The recent influx of monkeypox cases in the U.S. has put residents on high alert during their daily routines. Dr. Thomas Giordano, professor and chief of infectious diseases at Baylor College of Medicine, provides insight on best practices for transmission prevention at the gym.
“The short answer is yes, it is possible to get monkeypox at the gym, but most people are already taking the necessary steps to avoid transmission, so it’s unlikely,” said Giordano. “We have plenty of ways to protect ourselves in this setting.”
In the gym, monkeypox is most likely to spread through shared towels and uncleaned equipment used by someone who recently had or actively has the virus. Giordano advises wiping down equipment, such as weight machines, dumbbells and barbells and yoga mats, before and after use, and not sharing gym towels.
“Most of the surfaces you’re coming across in the gym are hard, like plastic and metal, and not porous, like towels and linens,” Giordano said. “Because many gyms provided cleaning solutions before and during the COVID-19 pandemic, you can easily wipe away the virus from those hard surfaces.”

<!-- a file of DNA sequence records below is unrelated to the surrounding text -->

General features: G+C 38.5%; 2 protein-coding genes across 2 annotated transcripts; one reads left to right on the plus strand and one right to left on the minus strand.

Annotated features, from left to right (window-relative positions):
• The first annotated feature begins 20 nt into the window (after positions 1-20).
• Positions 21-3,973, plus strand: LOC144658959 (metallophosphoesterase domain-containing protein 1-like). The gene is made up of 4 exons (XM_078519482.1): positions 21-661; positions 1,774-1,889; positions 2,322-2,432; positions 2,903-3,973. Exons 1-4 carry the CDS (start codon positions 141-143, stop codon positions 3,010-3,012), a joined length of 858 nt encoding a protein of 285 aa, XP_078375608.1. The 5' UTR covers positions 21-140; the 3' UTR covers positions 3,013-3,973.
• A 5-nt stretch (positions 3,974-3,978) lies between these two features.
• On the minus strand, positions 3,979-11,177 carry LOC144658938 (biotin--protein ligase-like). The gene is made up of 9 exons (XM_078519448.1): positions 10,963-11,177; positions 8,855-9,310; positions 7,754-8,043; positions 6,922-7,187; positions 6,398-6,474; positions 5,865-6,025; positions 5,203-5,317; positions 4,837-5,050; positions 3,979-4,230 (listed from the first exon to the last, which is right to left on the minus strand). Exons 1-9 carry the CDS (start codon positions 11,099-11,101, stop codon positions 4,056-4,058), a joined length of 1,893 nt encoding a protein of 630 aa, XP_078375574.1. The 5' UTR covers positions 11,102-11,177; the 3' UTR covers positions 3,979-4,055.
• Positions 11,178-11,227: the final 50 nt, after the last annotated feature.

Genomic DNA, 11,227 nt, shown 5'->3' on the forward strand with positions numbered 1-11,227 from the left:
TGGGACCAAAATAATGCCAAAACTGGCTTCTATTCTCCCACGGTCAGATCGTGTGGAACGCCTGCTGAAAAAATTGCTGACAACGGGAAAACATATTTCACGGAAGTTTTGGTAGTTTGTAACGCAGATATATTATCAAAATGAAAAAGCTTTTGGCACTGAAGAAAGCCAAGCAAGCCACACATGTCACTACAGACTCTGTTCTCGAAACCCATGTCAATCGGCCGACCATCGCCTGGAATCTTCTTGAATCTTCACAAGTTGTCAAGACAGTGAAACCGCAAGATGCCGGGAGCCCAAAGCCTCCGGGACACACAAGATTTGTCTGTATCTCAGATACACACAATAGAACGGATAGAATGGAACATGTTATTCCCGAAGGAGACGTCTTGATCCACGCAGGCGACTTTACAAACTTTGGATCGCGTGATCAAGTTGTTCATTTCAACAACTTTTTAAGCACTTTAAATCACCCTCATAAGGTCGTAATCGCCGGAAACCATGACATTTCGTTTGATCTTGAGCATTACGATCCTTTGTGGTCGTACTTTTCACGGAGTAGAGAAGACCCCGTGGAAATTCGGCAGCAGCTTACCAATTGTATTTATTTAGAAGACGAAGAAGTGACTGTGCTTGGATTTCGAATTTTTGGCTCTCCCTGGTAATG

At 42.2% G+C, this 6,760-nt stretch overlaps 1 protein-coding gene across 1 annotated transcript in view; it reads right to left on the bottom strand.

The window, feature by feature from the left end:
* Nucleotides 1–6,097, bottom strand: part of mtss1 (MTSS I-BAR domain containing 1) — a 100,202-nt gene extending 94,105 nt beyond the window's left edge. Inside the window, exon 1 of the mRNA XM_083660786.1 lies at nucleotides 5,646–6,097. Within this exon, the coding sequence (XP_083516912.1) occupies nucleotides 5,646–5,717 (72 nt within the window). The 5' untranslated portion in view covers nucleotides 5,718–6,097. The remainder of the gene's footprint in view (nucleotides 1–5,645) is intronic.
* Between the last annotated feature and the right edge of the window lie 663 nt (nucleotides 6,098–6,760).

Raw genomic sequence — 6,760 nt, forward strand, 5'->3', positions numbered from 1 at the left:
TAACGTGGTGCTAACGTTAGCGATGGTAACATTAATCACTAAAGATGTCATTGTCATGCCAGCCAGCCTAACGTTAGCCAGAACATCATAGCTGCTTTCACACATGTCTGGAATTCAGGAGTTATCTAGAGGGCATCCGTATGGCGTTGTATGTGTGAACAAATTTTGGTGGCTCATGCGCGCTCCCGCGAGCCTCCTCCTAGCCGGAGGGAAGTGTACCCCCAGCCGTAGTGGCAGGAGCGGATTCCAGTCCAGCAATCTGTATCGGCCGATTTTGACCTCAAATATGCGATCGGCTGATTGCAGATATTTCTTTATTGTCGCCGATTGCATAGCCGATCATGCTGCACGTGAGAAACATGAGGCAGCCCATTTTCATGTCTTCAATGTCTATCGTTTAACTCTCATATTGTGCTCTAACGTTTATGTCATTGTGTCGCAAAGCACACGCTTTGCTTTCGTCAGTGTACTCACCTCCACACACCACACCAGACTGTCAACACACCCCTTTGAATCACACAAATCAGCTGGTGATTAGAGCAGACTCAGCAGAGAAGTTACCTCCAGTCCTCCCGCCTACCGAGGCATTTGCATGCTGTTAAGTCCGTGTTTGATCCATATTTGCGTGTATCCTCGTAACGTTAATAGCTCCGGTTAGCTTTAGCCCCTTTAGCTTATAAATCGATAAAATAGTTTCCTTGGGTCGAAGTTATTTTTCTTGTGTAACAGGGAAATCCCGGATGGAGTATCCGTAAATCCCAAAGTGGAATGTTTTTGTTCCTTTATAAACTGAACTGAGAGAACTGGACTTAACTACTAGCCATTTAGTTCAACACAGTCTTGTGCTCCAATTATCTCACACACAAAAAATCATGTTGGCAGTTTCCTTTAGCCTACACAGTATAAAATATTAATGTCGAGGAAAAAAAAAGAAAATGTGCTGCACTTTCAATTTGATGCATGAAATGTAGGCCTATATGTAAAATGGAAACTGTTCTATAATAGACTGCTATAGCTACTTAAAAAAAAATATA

If cleaning solutions are not available or if you are unsure about the efficacy of the solutions provided at the facilities, Giordano advises bringing products containing between 60–70% ethanol or isopropyl alcohol from home, with permission from gym staff. For extra layers of protection, Giordano also recommends wearing long clothes to cover exposed skin that might come into contact with equipment. Finally, wash your clothes, towels and hands after your workout.
If you lay a gym towel on the equipment, keep the same side touching the equipment on all machines you use and minimize touching that side of the towel.
“Monkeypox is most commonly spread through skin-to-skin contact, so keep that in mind when planning your workout,” said Giordano. “It may be a good idea to avoid wearing tank tops or working out shirtless for a little while.”
While there is potential for monkeypox to spread through respiratory droplets, masking during high aerobic activities, such as weightlifting, treadmill running or group fitness classes, decreases your chances of getting the virus. Masking also protects against transmission against cold and flu viruses and COVID.
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